Qiantang tidal bore in east China reaches peak, wowing visitors
The Qiantang tidal bore in east China's Zhejiang Province, famous for its height and speed, is ushering in the best time of the year for sightseeing.
As the lunar month of July began on Wednesday, the anticipated Qiantang tidal bore welcomed its peak tidal bore viewing period with great waves and back-flow bores generating.
At the Cao'e River sluice in the Shangyu District of Shaoxing City, the fish scale tidal bore approached rapidly from a distance like thundering stallions. Meanwhile, in Haining City, the criss-cross tidal bore splashed against a dam and wowed viewers with breathtaking spectacles.
Qiantang River is known for the world's largest tidal bore. The criss-cross tidal bore, the one-line tidal bore, the back-flow tidal bore, and the fish scale tidal bore are the four common types of tidal bores in the Qiantang River.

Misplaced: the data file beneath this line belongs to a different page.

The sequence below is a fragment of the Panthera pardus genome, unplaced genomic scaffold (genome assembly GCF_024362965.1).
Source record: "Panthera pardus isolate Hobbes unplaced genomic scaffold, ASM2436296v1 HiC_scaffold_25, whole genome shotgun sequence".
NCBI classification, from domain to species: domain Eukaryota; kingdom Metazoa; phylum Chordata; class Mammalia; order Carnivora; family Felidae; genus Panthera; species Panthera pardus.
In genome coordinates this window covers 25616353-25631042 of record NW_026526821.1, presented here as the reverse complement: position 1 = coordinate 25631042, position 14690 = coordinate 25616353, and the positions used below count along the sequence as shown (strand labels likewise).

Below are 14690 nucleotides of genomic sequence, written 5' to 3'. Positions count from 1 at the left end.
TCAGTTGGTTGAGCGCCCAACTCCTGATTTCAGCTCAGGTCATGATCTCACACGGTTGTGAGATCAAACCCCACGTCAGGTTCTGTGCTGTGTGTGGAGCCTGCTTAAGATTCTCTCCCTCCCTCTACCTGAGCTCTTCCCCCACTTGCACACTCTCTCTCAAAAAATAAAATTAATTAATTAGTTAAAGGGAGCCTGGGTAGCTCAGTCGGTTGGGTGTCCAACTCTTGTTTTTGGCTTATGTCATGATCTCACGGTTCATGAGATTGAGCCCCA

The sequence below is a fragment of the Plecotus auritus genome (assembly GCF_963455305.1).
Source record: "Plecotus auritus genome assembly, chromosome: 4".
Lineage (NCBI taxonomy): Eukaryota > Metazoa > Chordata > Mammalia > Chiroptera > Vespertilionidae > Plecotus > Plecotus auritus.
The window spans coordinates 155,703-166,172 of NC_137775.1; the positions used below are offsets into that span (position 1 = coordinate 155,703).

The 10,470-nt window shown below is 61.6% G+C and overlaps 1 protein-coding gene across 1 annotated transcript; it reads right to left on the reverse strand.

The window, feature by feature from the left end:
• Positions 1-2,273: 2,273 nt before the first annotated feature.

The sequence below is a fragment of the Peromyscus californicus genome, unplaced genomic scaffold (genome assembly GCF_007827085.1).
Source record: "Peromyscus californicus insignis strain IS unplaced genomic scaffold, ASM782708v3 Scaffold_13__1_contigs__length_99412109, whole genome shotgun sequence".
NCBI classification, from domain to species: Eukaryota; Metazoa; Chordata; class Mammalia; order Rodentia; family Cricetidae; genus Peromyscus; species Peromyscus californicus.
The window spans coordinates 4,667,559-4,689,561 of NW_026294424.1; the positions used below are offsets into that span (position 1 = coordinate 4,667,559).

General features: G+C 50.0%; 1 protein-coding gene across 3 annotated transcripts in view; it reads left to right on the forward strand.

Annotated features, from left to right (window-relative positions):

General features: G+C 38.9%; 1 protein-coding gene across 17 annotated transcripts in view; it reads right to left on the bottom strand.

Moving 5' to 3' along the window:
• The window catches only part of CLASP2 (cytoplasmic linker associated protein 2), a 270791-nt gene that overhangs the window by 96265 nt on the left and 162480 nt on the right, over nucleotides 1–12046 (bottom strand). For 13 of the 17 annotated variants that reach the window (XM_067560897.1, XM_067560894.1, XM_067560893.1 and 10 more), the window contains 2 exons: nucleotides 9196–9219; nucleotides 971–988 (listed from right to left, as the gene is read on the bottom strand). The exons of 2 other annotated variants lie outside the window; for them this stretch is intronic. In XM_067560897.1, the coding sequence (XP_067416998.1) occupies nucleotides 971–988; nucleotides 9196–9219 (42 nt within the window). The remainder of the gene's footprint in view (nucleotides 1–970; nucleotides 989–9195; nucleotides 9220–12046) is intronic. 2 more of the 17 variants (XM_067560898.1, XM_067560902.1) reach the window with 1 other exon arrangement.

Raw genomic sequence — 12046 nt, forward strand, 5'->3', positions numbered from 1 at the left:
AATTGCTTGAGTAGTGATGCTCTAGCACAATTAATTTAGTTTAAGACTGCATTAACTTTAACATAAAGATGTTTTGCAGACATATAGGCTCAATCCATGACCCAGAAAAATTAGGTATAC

The tides usually reach their peak on the 18th day of the eighth lunar month with spectacular scenes to be marveled at by countless visitors. The tidal bore is mainly caused by the gravitational pull of the moon.
The centrifugal force produced by the rotation of the Earth and the trumpet shape of the Hangzhou Bay in Zhejiang makes it easy for the tide to come in, but difficult to ebb, thus giving rise to the largest tidal bore.
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